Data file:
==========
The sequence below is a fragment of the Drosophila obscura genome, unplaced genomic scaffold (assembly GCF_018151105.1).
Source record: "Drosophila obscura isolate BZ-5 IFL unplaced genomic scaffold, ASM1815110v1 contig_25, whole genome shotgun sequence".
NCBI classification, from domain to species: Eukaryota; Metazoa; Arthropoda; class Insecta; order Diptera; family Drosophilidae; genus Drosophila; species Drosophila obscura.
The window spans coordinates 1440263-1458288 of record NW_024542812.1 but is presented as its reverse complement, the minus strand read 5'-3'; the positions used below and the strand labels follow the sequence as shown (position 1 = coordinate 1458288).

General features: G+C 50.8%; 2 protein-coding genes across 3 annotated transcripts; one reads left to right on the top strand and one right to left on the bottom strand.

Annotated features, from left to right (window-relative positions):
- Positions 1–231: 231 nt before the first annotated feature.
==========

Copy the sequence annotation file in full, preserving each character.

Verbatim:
The sequence below is a fragment of the Drosophila obscura genome, unplaced genomic scaffold (assembly GCF_018151105.1).
Source record: "Drosophila obscura isolate BZ-5 IFL unplaced genomic scaffold, ASM1815110v1 contig_25, whole genome shotgun sequence".
NCBI classification, from domain to species: Eukaryota; Metazoa; Arthropoda; class Insecta; order Diptera; family Drosophilidae; genus Drosophila; species Drosophila obscura.
The window spans coordinates 1440263-1458288 of record NW_024542812.1 but is presented as its reverse complement, the minus strand read 5'-3'; the positions used below and the strand labels follow the sequence as shown (position 1 = coordinate 1458288).

General features: G+C 50.8%; 2 protein-coding genes across 3 annotated transcripts; one reads left to right on the top strand and one right to left on the bottom strand.

Annotated features, from left to right (window-relative positions):
- Positions 1–231: 231 nt before the first annotated feature.